HOWS stands for Houses of Wood & Straw, and the HOWS Project is a
community service project which exists to construct wooden dog
houses and deliver them, along with bales of straw bedding and other
essential items, to outside dogs in Charlottesville and surrounding
counties in need of more appropriate outdoor shelter.
The HOWS Project was created by Stacey Norris, its Project
Coordinator, in 2008. Since its first year of operation - with the
help of local schools' carpentry classes, Boy Scout troops, hardware
and building supply companies, individual donors, animal control
officers, and animal loving volunteers - the HOWS Project has built
and distributed over 400 wooden dog houses to outside dogs (and a few
goats and feral cats!) in need in Charlottesville, Albemarle, Greene,
Fluvanna, Louisa, Nelson, Orange, and Cumberland. HOWS recipients
from current and past years, and other dogs that we encounter on our
journeys, receive bales of straw bedding each fall/winter season;
and other items such as water buckets, food bowls, nylon collars,
leashes, and swivels to keep tethers from kinking are distributed as
needed. Hundreds of dogs have benefited from our services.
And the HOWS Project has much planned for its 2013-2014 season.
We will provide another 75-80 houses for outside dogs in need;
organize a fall straw drive to supply as many dogs as possible with
dry warm bedding for the cold winter months ahead; further educate
dog guardians on the proper care and treatment of outside dogs; push
for (continued) improvements to our local animal welfare codes; and
file our required paperwork for non-profit status.
Not all dogs get the opportunity to regularly share the indoors with
their guardian. In fact, some dogs live their entire lives outside,
many confined, some even chained or tethered. Current law allows for
this, but the HOWS Project does not condone it. We believe that all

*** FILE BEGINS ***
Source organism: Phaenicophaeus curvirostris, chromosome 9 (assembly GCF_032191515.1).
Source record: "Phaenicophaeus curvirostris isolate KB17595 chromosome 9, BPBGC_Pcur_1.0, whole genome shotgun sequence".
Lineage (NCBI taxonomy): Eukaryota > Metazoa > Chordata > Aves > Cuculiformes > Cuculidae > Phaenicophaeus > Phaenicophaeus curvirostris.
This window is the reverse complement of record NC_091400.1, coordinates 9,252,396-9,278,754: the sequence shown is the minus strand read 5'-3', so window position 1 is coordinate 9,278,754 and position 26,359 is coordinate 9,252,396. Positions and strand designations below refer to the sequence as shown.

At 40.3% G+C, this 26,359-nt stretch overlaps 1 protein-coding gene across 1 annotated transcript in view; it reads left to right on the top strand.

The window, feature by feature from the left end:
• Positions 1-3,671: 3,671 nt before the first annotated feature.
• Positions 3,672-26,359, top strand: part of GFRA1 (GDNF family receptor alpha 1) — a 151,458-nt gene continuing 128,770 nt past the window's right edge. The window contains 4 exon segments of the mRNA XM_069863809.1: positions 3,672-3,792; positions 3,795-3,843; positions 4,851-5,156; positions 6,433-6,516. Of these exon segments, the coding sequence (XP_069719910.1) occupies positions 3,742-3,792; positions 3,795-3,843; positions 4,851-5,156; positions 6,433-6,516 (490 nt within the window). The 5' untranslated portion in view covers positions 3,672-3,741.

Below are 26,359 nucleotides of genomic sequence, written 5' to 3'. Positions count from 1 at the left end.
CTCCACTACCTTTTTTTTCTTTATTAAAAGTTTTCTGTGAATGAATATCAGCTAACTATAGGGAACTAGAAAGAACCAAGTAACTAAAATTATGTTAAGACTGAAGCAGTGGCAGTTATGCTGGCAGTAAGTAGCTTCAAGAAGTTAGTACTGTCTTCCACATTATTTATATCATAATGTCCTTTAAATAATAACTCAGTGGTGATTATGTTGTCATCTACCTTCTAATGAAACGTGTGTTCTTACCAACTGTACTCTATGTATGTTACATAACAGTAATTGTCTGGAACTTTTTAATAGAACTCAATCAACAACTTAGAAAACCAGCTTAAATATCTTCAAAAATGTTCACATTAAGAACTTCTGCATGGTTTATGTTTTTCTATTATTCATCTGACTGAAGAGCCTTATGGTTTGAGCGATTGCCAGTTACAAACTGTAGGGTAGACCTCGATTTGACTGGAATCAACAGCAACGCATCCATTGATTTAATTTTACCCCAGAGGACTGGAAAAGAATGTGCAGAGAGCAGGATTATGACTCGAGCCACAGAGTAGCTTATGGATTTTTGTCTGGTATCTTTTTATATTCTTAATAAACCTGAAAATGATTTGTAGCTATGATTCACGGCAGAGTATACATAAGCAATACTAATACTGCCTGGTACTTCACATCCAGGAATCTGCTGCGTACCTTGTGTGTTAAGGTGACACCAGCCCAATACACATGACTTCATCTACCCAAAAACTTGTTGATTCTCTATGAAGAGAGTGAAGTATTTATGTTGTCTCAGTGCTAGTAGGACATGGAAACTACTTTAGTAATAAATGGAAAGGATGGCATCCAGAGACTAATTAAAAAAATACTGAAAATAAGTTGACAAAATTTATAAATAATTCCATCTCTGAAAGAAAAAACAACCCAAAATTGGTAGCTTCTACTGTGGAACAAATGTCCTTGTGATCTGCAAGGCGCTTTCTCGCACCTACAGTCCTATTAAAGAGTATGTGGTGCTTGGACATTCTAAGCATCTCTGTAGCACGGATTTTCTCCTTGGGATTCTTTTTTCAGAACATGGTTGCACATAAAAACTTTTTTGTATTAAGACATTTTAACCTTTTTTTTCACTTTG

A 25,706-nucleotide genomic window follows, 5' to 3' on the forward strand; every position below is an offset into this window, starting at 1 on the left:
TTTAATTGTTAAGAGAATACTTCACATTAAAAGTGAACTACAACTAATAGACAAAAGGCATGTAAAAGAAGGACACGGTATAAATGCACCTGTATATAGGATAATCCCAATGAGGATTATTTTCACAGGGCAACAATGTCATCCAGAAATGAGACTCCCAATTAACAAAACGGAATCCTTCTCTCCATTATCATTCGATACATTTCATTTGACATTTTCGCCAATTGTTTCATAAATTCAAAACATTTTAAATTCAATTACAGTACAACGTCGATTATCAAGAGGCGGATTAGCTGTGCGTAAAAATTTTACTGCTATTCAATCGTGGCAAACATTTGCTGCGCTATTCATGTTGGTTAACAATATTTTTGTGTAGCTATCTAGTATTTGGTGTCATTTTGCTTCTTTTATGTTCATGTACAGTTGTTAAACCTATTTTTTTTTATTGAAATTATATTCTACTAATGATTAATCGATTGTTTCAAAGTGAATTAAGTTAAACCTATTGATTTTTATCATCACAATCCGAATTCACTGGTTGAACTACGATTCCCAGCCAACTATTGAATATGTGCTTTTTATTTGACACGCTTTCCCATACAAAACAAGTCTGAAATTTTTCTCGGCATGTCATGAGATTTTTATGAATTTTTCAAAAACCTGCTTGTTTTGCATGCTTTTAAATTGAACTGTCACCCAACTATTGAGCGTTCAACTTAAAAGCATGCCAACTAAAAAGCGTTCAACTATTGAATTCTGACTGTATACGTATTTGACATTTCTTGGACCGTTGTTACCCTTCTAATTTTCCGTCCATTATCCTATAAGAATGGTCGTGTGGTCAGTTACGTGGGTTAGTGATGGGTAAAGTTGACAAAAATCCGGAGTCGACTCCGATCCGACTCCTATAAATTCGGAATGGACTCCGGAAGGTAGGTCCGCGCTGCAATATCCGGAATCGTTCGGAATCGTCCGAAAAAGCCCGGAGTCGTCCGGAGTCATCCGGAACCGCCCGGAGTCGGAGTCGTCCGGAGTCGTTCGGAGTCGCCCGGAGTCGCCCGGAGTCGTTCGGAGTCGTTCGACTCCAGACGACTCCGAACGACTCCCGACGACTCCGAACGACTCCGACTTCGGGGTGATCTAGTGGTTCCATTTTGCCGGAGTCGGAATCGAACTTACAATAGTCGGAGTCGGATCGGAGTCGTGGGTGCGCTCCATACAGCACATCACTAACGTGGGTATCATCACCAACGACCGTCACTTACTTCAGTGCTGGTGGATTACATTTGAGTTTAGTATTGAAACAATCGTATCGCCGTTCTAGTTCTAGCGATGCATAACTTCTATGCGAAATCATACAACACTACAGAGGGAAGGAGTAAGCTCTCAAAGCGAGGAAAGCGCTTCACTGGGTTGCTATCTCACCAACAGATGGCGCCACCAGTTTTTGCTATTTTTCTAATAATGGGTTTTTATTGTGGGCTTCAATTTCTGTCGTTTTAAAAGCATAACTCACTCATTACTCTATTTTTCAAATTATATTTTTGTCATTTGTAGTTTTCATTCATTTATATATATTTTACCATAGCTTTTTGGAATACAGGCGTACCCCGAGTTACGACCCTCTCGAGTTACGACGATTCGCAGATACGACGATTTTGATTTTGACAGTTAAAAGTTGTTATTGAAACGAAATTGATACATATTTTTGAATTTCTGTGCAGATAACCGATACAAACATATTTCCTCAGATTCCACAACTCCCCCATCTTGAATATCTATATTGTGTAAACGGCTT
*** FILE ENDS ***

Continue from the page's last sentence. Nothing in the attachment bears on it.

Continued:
dogs should be - and need to be - allowed inside. Dogs are social
creatures that long to be near their guardian, with their "pack",
seeking only the basics - love, attention, and protection.
Unfortunately, too many dogs find themselves outside alone, at the
end of a chain or in a tiny pen, and without appropriate shelter.
The HOWS Project strives to educate people about the needs of dogs;
and, for those dogs who must spend much or all of their time
outside, we provide more comfortable shelter than what they would
have had otherwise.
When outside, your dog’s shelter need be substantial enough to
protect him from the summer heat, the winter cold, the winds, rains,
snow, and ice as well.
Wooden houses are best, as they insulate in the winter and "breathe"
in the summer. Size matters too; a house should be big enough for
your dog to stand in and turn around comfortably, but not too much
bigger than that. A raised floor helps to keep the house from
absorbing the heat or cold from the ground, as well as protects the
floor from rotting. An offset opening and waterproofed entryway
cover further help keep your dog safe from wetness and wind. The
HOWS Project provides all of this, plus straw bedding to line the
inside floor when temperatures drop below 50° F.
Current law, however, does not specify any of this. The state of
Virginia merely requires that an outside dog’s shelter have a roof,
floor, and three sides. That’s it. And almost all of the
cities and counties in the state of Virginia follow the state
ordinances, even though these localities have the power to write
stricter laws to amend and further protect these companion animals. So, while an outdoor shelter
might be legally suitable, it could be a far cry from what your dog
really needs to be comfortable.